Chicago & Northwestern Ry. Co. v. Gray - 237 U.S. 399 (1915)
U.S. Supreme Court
Chicago & Northwestern Ry. Co. v. Gray, 237 U.S. 399 (1915)
Chicago & Northwestern Railway Company v. Gray
Argued April 19, 20, 1915
Decided May 3, 1915
237 U.S. 399
ERROR TO THE SUPREME COURT
OF THE STATE OF WISCONSIN
This Court will not express an opinion on the question of whether or not the trial court should have found that the injured employee was engaged in interstate commerce where the error, if any, did the appellant no harm.
Where the claim of defendant railroad company against whom the verdict was rendered is that the plaintiff was engaged in interstate commerce and the case should have been tried under the federal, instead of the state, statute, and the finding of the jury was warranted by the evidence, this Court will not reverse if it does not appear that the defendant's position was worse because the state, instead of the federal, law governed the case.
Under the Wisconsin law, assumption of risk is merely a case of contributory negligence, and a finding of the jury that the plaintiff was not guilty of contributory negligence excludes the possibility that he assumed the risk.
The facts, which involve the validity of a judgment for damages for personal injuries, are stated in the opinion.
MR. JUSTICE HOLMES delivered the opinion of the Court.
This is an action for personal injuries. The plaintiff, Gray, was a hostler at Antigo, Wisconsin, having various duties as to receiving and preparing engines for departure, including the emptying of their ashes into the cinder pit and seeing that the coals in the pit were wet down. Just before the accident, he had visited the cinder pit, to see whether the cinder-pit man was doing his work, and had walked northward a short distance along a path between the track and a coal shed to a point opposite a rest house where he would await his next call to duty. He started to cross the track to the rest house, and was struck by an engine coming from the south. The defendant offered evidence showing that it was an interstate road, and that the roundhouse and cinder pit served indifferently engines that passed the state line and those moving within the limits of the state, but did not attempt to show how the engine that struck the plaintiff was engaged. The evidence was rejected, and the supreme court of the state sustained the rejection on the ground that it did not appear that the plaintiff's entire work consisted in the despatching of engines engaged in interstate commerce, or that he was employed in such commerce at the moment. It may be assumed that the railway company sufficiently saved its rights. The plaintiff got a large verdict, the jury finding specially that the engine that hit the plaintiff went north of the cinder pit, in violation of the order of the defendant, that the engineer's negligence was the proximate cause of the injury, and that the plaintiff was guilty of no negligence that proximately contributed to the harm.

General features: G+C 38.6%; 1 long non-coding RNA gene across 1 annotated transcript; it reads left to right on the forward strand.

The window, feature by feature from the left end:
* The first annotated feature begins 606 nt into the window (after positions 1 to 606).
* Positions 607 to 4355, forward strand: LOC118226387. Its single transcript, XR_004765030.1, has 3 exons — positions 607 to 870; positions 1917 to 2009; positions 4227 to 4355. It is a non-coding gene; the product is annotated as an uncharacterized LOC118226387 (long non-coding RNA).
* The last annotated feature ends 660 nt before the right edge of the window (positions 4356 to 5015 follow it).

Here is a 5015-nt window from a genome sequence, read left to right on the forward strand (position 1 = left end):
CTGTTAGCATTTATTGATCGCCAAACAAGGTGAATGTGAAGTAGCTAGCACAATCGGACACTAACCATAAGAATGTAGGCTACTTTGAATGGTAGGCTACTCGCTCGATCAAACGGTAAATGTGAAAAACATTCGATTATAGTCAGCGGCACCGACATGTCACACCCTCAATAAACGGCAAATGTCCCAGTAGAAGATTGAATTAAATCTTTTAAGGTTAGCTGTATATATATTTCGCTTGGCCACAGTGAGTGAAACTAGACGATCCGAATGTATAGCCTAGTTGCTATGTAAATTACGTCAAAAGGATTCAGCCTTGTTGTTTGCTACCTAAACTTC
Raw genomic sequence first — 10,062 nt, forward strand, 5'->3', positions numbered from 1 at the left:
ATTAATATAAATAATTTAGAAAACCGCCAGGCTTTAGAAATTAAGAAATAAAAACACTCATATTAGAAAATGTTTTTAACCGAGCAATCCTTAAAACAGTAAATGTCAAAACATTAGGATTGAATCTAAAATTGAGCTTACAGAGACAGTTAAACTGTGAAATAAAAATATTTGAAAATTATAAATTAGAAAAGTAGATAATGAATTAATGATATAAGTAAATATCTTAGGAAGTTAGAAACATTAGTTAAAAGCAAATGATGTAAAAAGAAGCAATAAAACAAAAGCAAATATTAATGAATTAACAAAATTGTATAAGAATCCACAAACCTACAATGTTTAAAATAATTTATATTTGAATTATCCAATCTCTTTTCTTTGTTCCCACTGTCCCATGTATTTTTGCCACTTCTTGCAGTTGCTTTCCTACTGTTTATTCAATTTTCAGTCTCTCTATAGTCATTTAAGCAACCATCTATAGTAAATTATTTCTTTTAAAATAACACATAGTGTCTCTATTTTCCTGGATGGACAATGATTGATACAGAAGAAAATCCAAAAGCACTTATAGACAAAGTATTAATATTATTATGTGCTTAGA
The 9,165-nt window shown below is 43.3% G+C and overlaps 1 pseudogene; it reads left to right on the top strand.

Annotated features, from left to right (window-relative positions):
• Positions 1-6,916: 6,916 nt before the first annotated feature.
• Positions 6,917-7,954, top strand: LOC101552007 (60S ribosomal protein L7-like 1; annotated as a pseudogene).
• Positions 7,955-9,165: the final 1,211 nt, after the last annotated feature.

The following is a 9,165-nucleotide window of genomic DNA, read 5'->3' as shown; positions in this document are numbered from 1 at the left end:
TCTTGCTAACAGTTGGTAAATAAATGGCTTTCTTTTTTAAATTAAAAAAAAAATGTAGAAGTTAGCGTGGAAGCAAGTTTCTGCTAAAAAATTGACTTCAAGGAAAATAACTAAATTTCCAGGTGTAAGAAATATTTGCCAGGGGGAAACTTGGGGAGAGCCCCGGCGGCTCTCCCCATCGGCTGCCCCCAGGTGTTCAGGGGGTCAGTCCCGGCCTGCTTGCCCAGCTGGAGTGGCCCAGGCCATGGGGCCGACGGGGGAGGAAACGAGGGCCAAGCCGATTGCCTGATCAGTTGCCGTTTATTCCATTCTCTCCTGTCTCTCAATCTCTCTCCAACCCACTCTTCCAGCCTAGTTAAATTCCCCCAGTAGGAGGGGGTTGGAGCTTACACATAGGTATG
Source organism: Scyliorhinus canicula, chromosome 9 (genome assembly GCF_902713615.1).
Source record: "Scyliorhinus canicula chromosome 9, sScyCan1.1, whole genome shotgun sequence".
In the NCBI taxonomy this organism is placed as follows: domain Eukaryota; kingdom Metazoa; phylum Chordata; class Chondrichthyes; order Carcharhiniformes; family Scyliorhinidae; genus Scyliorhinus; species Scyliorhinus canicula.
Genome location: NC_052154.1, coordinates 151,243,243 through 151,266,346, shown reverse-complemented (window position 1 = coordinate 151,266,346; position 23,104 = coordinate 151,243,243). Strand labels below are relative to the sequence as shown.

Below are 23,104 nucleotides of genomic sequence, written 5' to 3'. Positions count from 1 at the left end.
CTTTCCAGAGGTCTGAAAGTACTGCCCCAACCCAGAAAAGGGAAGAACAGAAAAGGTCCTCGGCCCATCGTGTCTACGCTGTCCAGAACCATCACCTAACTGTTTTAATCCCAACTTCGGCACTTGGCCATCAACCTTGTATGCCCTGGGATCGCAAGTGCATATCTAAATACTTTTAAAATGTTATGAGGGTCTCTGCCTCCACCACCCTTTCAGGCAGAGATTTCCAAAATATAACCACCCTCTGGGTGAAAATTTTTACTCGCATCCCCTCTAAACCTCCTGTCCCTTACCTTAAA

Of course, the argument for the railway company is that Gray's employment on the cinder pit was employment upon an instrument of interstate commerce, and so an employment in interstate commerce as fully as that of the track repairer in Pedersen v. Del., Lack. & West. R. Co., 229 U. S. 146. See also St. Louis, San Francisco & Texas Ry. v. Seale, 229 U. S. 156, and that he was on duty at the time when he was struck as much as the fireman in North Carolina R. Co. v. Zachary, 232 U. S. 248. But we find it unnecessary to express an opinion upon this argument, since, if there was an error, it seems to have done the railway company no harm.
There are differences and similarities between the Wisconsin and federal statutes, but we do not perceive that there is any difference that made the railway company's position worse if tried on the hypothesis that the state law governed. It is suggested that, under the law of the United States, the defendant could have argued that the plaintiff assumed the risk of this kind of negligence because he knew that it was a common occurrence for engines to run north of the cinder pit, not giving the proper signals. Without considering whether the testimony at all warranted a finding that Gray assumed the risk of a fellow servant's negligence, we deem it enough to say that, by the Wisconsin law, assumption of risk is merely a case of contributory negligence, and that the finding of the jury that the plaintiff was not guilty of contributory negligence excludes the possibility that he assumed the risk. It also makes it unnecessary to consider differences between state and United States law that would have assumed importance had the finding upon contributory negligence been the other way. It is enough to add that the finding of the jury was warranted by the evidence. The plaintiff in error suggests that the special verdict required under the state law was improper under the United States law, but we see no ground for complaint in that. We need go no